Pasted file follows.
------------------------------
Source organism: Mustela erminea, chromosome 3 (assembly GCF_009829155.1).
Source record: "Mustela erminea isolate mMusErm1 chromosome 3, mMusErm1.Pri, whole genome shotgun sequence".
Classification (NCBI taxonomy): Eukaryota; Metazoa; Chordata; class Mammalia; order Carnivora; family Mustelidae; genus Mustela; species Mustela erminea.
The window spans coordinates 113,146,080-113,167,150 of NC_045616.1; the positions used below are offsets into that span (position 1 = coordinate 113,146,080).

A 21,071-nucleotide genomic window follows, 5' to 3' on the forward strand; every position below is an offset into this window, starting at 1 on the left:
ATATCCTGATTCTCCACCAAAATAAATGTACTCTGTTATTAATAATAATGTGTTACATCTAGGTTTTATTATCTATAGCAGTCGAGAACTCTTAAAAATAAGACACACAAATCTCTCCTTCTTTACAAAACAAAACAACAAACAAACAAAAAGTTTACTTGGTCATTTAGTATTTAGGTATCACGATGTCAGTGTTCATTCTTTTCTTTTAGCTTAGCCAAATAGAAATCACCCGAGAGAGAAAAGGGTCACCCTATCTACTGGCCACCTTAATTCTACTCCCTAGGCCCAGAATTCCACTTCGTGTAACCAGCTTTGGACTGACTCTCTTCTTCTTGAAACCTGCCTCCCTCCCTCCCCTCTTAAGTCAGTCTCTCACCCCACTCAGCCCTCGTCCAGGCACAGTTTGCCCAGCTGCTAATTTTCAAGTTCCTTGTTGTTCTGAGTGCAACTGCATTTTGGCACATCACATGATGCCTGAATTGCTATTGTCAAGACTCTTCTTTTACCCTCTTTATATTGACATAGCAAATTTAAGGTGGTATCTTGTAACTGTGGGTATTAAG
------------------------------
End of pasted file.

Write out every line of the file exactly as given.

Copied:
Source organism: Mustela erminea, chromosome 3 (assembly GCF_009829155.1).
Source record: "Mustela erminea isolate mMusErm1 chromosome 3, mMusErm1.Pri, whole genome shotgun sequence".
Classification (NCBI taxonomy): Eukaryota; Metazoa; Chordata; class Mammalia; order Carnivora; family Mustelidae; genus Mustela; species Mustela erminea.
The window spans coordinates 113,146,080-113,167,150 of NC_045616.1; the positions used below are offsets into that span (position 1 = coordinate 113,146,080).

A 21,071-nucleotide genomic window follows, 5' to 3' on the forward strand; every position below is an offset into this window, starting at 1 on the left:
ATATCCTGATTCTCCACCAAAATAAATGTACTCTGTTATTAATAATAATGTGTTACATCTAGGTTTTATTATCTATAGCAGTCGAGAACTCTTAAAAATAAGACACACAAATCTCTCCTTCTTTACAAAACAAAACAACAAACAAACAAAAAGTTTACTTGGTCATTTAGTATTTAGGTATCACGATGTCAGTGTTCATTCTTTTCTTTTAGCTTAGCCAAATAGAAATCACCCGAGAGAGAAAAGGGTCACCCTATCTACTGGCCACCTTAATTCTACTCCCTAGGCCCAGAATTCCACTTCGTGTAACCAGCTTTGGACTGACTCTCTTCTTCTTGAAACCTGCCTCCCTCCCTCCCCTCTTAAGTCAGTCTCTCACCCCACTCAGCCCTCGTCCAGGCACAGTTTGCCCAGCTGCTAATTTTCAAGTTCCTTGTTGTTCTGAGTGCAACTGCATTTTGGCACATCACATGATGCCTGAATTGCTATTGTCAAGACTCTTCTTTTACCCTCTTTATATTGACATAGCAAATTTAAGGTGGTATCTTGTAACTGTGGGTATTAAG